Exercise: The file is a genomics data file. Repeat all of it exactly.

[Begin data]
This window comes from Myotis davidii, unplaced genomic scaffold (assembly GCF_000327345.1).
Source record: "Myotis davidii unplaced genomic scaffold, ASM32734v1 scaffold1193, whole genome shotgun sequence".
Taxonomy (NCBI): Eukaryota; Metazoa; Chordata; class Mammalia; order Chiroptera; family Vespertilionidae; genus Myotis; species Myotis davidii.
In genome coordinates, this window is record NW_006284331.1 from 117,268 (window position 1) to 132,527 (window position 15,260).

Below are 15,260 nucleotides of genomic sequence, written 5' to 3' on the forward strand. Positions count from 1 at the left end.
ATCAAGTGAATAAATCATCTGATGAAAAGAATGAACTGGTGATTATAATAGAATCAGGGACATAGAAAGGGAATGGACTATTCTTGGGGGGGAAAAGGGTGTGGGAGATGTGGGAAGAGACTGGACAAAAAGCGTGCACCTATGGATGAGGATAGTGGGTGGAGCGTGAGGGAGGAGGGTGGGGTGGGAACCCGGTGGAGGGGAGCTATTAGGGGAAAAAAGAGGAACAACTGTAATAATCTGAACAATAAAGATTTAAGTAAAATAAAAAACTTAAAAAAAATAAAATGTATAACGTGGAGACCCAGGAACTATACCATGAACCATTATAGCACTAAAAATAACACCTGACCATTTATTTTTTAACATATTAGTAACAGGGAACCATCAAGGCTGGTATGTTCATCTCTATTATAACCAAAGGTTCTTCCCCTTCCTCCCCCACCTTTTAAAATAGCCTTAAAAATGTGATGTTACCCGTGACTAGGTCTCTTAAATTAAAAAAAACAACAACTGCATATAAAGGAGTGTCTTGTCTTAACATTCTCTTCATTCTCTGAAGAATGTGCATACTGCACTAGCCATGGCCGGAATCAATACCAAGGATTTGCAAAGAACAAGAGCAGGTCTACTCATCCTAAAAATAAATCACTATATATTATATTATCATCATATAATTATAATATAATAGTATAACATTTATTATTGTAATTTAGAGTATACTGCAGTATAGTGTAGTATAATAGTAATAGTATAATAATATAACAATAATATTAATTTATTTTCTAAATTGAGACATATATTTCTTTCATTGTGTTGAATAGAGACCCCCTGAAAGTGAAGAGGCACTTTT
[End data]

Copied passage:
This window comes from Myotis davidii, unplaced genomic scaffold (assembly GCF_000327345.1).
Source record: "Myotis davidii unplaced genomic scaffold, ASM32734v1 scaffold1193, whole genome shotgun sequence".
Taxonomy (NCBI): Eukaryota; Metazoa; Chordata; class Mammalia; order Chiroptera; family Vespertilionidae; genus Myotis; species Myotis davidii.
In genome coordinates, this window is record NW_006284331.1 from 117,268 (window position 1) to 132,527 (window position 15,260).

Below are 15,260 nucleotides of genomic sequence, written 5' to 3' on the forward strand. Positions count from 1 at the left end.
ATCAAGTGAATAAATCATCTGATGAAAAGAATGAACTGGTGATTATAATAGAATCAGGGACATAGAAAGGGAATGGACTATTCTTGGGGGGGAAAAGGGTGTGGGAGATGTGGGAAGAGACTGGACAAAAAGCGTGCACCTATGGATGAGGATAGTGGGTGGAGCGTGAGGGAGGAGGGTGGGGTGGGAACCCGGTGGAGGGGAGCTATTAGGGGAAAAAAGAGGAACAACTGTAATAATCTGAACAATAAAGATTTAAGTAAAATAAAAAACTTAAAAAAAATAAAATGTATAACGTGGAGACCCAGGAACTATACCATGAACCATTATAGCACTAAAAATAACACCTGACCATTTATTTTTTAACATATTAGTAACAGGGAACCATCAAGGCTGGTATGTTCATCTCTATTATAACCAAAGGTTCTTCCCCTTCCTCCCCCACCTTTTAAAATAGCCTTAAAAATGTGATGTTACCCGTGACTAGGTCTCTTAAATTAAAAAAAACAACAACTGCATATAAAGGAGTGTCTTGTCTTAACATTCTCTTCATTCTCTGAAGAATGTGCATACTGCACTAGCCATGGCCGGAATCAATACCAAGGATTTGCAAAGAACAAGAGCAGGTCTACTCATCCTAAAAATAAATCACTATATATTATATTATCATCATATAATTATAATATAATAGTATAACATTTATTATTGTAATTTAGAGTATACTGCAGTATAGTGTAGTATAATAGTAATAGTATAATAATATAACAATAATATTAATTTATTTTCTAAATTGAGACATATATTTCTTTCATTGTGTTGAATAGAGACCCCCTGAAAGTGAAGAGGCACTTTT